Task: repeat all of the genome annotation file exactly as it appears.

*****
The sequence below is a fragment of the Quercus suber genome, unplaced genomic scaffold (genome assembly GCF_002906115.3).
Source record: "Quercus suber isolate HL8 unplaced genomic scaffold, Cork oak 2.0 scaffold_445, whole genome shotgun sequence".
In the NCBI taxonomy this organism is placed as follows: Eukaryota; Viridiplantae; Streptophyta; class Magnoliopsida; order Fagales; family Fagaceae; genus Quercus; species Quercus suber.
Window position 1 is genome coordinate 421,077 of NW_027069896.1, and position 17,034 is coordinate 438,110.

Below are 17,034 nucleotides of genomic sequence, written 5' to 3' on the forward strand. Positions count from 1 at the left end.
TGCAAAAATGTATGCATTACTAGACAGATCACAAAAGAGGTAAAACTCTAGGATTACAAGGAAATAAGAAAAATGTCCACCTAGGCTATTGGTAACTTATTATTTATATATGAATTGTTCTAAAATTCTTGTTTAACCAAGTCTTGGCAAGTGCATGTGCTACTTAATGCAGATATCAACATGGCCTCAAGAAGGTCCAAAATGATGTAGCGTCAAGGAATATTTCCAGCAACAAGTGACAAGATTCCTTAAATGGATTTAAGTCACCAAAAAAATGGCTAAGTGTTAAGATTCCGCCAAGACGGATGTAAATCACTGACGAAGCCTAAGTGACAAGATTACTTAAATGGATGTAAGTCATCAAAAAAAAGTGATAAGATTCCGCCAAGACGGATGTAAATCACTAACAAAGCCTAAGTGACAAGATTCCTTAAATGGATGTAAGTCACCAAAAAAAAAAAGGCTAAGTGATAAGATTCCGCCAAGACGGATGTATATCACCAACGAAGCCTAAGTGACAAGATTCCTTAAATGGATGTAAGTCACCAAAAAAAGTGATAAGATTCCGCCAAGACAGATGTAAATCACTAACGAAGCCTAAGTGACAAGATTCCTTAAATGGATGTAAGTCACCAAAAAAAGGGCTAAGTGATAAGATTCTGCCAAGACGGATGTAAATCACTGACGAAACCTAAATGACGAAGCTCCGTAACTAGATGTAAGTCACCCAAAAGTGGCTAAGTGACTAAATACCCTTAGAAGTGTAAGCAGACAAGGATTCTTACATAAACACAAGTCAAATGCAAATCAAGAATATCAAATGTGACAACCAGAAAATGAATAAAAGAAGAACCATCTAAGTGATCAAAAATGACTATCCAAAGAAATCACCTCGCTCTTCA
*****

The sequence below is a fragment of the Quercus suber genome, unplaced genomic scaffold (genome assembly GCF_002906115.3).
Source record: "Quercus suber isolate HL8 unplaced genomic scaffold, Cork oak 2.0 scaffold_445, whole genome shotgun sequence".
In the NCBI taxonomy this organism is placed as follows: Eukaryota; Viridiplantae; Streptophyta; class Magnoliopsida; order Fagales; family Fagaceae; genus Quercus; species Quercus suber.
Window position 1 is genome coordinate 421,077 of NW_027069896.1, and position 17,034 is coordinate 438,110.

Below are 17,034 nucleotides of genomic sequence, written 5' to 3' on the forward strand. Positions count from 1 at the left end.
TGCAAAAATGTATGCATTACTAGACAGATCACAAAAGAGGTAAAACTCTAGGATTACAAGGAAATAAGAAAAATGTCCACCTAGGCTATTGGTAACTTATTATTTATATATGAATTGTTCTAAAATTCTTGTTTAACCAAGTCTTGGCAAGTGCATGTGCTACTTAATGCAGATATCAACATGGCCTCAAGAAGGTCCAAAATGATGTAGCGTCAAGGAATATTTCCAGCAACAAGTGACAAGATTCCTTAAATGGATTTAAGTCACCAAAAAAATGGCTAAGTGTTAAGATTCCGCCAAGACGGATGTAAATCACTGACGAAGCCTAAGTGACAAGATTACTTAAATGGATGTAAGTCATCAAAAAAAAGTGATAAGATTCCGCCAAGACGGATGTAAATCACTAACAAAGCCTAAGTGACAAGATTCCTTAAATGGATGTAAGTCACCAAAAAAAAAAAGGCTAAGTGATAAGATTCCGCCAAGACGGATGTATATCACCAACGAAGCCTAAGTGACAAGATTCCTTAAATGGATGTAAGTCACCAAAAAAAGTGATAAGATTCCGCCAAGACAGATGTAAATCACTAACGAAGCCTAAGTGACAAGATTCCTTAAATGGATGTAAGTCACCAAAAAAAGGGCTAAGTGATAAGATTCTGCCAAGACGGATGTAAATCACTGACGAAACCTAAATGACGAAGCTCCGTAACTAGATGTAAGTCACCCAAAAGTGGCTAAGTGACTAAATACCCTTAGAAGTGTAAGCAGACAAGGATTCTTACATAAACACAAGTCAAATGCAAATCAAGAATATCAAATGTGACAACCAGAAAATGAATAAAAGAAGAACCATCTAAGTGATCAAAAATGACTATCCAAAGAAATCACCTCGCTCTTCA